The life of a cat that spends all its time indoors is very different from a cat that goes outside or spends all of its life outside. While many cats enjoy the freedom that comes along with living outside, there are also a lot of dangers involved with living outside for cats. One of the biggest differences for an outdoor cat is not having a stable source of food. Cats that live indoors know where all of their meals will be coming from, making their lives much easier.
Cats that live indoors can eat a mixture of wet or dry cat food as recommended by a veterinarian. A cat that lives outdoors should still be fed wet or dry cat food, but they may also supplement their diet with food they catch and kill out in the wild on their own.
Some vets recommend a lower-calorie cat food option for cats that spend all of their time inside, as they believe the cat is not burning as many calories throughout the day compared to a cat the roams around outside. We’ll dive into more in our comparison of indoor vs outdoor cat foods. You’ll discover the pros and cons of each, and which one is right for your cat.
Is it Ok to feed an outdoor cat indoor cat food
It is ok to feed an outdoor cat the same food as a cat who lives indoors full time. Many times cats will eat the same food regardless of where they spend their time. The reason an outdoor cat might eat different food is because they need bigger portions.
After all, they live a very active lifestyle running around outside. They may not eat as regularly if they live primarily outdoors and don’t necessarily return home for set meal times during the day. Due to their irregular mealtimes, an outdoor cat may eat more food than another cat when they do show up for their food.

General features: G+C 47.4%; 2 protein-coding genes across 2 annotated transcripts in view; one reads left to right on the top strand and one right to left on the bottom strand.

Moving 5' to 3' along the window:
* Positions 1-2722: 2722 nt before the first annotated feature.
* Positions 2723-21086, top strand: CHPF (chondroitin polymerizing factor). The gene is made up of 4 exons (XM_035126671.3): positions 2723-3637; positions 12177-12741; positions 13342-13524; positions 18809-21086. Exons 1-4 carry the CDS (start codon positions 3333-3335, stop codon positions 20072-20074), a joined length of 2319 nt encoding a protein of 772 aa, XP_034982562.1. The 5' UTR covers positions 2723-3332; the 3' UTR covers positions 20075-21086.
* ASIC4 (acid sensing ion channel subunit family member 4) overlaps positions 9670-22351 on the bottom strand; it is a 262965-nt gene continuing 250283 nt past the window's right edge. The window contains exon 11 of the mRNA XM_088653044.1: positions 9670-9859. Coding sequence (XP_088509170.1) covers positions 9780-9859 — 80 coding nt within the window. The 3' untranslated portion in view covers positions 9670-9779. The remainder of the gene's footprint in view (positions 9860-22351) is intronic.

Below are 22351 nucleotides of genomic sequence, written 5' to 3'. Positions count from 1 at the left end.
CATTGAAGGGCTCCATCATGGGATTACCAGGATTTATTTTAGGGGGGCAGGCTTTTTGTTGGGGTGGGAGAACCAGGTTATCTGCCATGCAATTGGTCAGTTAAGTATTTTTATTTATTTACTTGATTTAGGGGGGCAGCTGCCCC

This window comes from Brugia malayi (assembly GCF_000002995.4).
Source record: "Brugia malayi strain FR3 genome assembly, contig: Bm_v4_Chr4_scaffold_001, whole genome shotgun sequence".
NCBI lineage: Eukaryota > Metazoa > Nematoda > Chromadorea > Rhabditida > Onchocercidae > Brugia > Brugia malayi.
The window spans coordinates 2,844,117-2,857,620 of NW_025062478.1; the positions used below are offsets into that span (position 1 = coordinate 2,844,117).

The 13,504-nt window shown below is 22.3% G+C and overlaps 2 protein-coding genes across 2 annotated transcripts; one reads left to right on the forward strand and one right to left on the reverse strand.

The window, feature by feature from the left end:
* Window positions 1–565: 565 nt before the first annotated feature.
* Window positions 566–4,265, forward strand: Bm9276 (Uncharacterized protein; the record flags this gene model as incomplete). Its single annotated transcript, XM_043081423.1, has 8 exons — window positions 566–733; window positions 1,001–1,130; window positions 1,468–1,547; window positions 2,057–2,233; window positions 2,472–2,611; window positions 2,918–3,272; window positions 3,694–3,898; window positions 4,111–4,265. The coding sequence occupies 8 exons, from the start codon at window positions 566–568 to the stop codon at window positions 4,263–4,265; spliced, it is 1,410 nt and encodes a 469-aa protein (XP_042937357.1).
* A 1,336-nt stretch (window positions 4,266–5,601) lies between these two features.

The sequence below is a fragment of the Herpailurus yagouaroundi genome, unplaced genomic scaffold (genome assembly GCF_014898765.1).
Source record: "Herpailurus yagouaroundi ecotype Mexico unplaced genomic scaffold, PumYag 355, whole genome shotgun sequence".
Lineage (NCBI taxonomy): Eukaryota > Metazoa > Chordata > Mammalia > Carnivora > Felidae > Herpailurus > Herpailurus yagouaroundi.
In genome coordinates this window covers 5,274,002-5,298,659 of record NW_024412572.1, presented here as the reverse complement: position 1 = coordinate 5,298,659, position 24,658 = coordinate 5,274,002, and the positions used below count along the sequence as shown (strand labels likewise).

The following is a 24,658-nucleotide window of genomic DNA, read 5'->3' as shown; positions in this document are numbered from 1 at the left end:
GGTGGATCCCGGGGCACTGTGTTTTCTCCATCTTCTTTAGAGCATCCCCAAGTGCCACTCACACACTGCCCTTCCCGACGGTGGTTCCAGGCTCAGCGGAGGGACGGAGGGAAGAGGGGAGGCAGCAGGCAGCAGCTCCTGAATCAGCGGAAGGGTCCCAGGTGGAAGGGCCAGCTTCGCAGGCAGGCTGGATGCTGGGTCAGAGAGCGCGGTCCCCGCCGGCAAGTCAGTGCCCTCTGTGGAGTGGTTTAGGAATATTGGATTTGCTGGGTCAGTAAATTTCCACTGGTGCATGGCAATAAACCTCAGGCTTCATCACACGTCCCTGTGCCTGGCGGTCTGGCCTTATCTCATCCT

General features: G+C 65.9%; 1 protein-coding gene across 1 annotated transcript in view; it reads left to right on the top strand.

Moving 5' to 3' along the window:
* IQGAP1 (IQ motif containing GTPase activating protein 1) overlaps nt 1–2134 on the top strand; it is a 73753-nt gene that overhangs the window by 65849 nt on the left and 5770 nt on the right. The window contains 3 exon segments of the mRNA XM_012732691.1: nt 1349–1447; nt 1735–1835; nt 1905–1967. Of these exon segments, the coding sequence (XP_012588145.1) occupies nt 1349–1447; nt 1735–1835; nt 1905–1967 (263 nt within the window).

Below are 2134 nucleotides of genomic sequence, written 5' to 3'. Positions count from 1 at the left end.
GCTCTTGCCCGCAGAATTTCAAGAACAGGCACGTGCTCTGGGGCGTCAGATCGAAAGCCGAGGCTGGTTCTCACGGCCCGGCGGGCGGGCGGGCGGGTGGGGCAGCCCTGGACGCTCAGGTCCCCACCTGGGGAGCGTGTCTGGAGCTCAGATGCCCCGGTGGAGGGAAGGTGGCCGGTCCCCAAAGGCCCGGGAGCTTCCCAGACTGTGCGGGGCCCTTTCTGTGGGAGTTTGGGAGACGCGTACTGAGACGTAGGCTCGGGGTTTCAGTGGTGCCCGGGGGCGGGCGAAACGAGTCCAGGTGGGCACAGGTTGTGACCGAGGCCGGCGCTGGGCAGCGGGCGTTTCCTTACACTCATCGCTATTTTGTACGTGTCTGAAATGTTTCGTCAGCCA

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What is the difference between outdoor and indoor cat food
The main difference between outdoor and indoor cat food is the calories in the food. An indoor cat that lives in a smaller apartment may be ok to eat a portion of lighter cat food with reduced calories to ensure they do not become overweight.
Another big difference between outdoor and indoor cat food is that indoor cats are much more prone to getting hairballs because they shed more throughout the year. Certain cat foods that are made specifically for indoor cats are formulated to prevent hairball formation, while that formulation is not necessary for cats that mostly live outside.
Typically, cat foods formulated for indoor cats will have higher amounts of fiber, as this helps the hairballs move through a cat’s digestive tract more easily.
Most cat owners do not need to put their cat on specific indoor-only cat food unless it is specifically recommended to you by your vet. If you are unsure of which formula is best for your cat, the vet will be able to provide individualized guidance for your cat.